Everyone assumes that this fall there will be a significant rise in high-school graduates deferring their college enrollment and taking a gap year. It is easy to imagine circumstances in which this becomes more commonplace, not just for the next year or two, but permanently. And, further, it is easy to imagine a significant number of those gap-year students finding jobs that they are not eager to give up in order to go to college. Further still, one can conceive of circumstances in which certain industries that flourish in an altered environment, industries that had previously chiefly hired people with college degrees, realize that their employees don’t really need college degrees. That is to say, it’s not hard to envision a future in which young people and employers alike realize that higher education has become a habit, and a habit one can break.

A big part of me doesn’t want to see this happen, because I have been involved in higher education since I started college at age 16, and I love this little world. Plus, I have many, many friends who are professors, or who work in other capacities in colleges and universities, and I worry about their future. But if I could set all that aside — which I can’t, quite — I believe I would think that, over the long haul, a significant lowering of the number of young Americans who attend university would be a social good. And I hope it will be, because I think that’s what’s coming.

I would love to live in a world in which higher education continues to flourish and the charms of Las Vegas wane. I think I’m living in the opposite of that world.



I don’t often on this blog write from a position of professional expertise. Mainly I’m writing about things I’m not expert in, but am interested in, and am trying to think through. I post these thoughts here not because I have anything to teach anyone but because posting them to the interwebs requires me to form my thoughts with a at least a little more care and precision than they would have if they were rattling around in my brain pan. And maybe they’ll help a handful of people who, like me, are trying to figure a few things out. Which leads me to….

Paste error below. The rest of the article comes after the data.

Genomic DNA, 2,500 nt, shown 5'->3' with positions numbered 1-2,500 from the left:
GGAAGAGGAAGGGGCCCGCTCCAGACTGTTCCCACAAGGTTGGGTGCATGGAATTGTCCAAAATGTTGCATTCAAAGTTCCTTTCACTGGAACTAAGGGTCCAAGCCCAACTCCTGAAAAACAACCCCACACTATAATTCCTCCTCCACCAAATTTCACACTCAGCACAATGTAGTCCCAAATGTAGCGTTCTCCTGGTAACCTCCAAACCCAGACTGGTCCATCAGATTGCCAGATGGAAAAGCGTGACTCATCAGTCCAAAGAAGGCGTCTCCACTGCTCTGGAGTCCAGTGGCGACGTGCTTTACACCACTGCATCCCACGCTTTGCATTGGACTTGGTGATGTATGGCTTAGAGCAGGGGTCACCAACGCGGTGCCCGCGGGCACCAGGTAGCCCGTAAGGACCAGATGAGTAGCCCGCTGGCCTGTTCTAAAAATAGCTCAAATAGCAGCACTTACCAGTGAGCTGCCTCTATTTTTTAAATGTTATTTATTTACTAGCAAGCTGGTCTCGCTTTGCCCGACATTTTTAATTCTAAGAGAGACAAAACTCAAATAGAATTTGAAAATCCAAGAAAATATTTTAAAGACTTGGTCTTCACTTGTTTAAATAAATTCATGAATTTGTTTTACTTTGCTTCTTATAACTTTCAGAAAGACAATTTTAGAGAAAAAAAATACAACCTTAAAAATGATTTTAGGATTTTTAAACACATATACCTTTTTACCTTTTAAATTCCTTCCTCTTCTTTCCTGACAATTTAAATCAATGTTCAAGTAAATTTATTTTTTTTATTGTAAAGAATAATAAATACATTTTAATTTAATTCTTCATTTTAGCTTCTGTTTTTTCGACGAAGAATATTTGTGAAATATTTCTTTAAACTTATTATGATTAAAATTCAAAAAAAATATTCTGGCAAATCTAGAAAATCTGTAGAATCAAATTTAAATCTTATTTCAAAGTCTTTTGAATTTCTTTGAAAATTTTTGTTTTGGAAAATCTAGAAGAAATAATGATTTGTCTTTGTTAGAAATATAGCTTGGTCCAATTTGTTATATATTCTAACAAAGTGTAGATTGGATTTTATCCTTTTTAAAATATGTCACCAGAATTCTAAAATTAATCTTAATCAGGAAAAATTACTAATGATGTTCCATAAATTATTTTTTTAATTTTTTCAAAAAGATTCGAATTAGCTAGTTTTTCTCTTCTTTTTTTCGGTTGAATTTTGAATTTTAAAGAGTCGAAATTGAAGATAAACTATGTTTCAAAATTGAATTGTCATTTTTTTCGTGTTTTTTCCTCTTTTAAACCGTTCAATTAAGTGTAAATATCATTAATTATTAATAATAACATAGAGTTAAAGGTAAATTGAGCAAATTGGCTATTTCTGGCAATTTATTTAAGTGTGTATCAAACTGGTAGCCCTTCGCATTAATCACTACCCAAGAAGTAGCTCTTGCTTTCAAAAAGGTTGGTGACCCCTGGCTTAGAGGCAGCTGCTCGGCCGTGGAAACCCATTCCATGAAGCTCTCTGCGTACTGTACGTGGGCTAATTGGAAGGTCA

A great many people think they’re interested in politics when they’re only interested in news. I have in recent years grown more and more interested in politics and economics, which is to say, the whole long history of all the ways in which we human beings have tried to live together without killing one another but instead, perhaps, finding some arena of mutual benefit. I think our current obsession with news makes it far harder for us to think about politics, so I have stepped away from the daily grind of “And Now This!” to try to inquire into the principles of political economy, and politics more generally.

I don’t see any of these matters as First Things. For some people they are. For some people the ownership of firearms is not a good that may be weighed against other goods, and in that weighing perhaps found wanting, but a primal indicator of Freedom — not to be negotiated away at any price. For others inequality is not one factor among many in political economy but rather the Original Sin of our common life, and as such must be eradicated no matter how high the price. There is no political or economic consideration that rises to that level, for me. I try, instead, to think empirically about what conduces to our common welfare, and what does not. If I thought that communism did that better than other systems of political economy, I’d be a communist.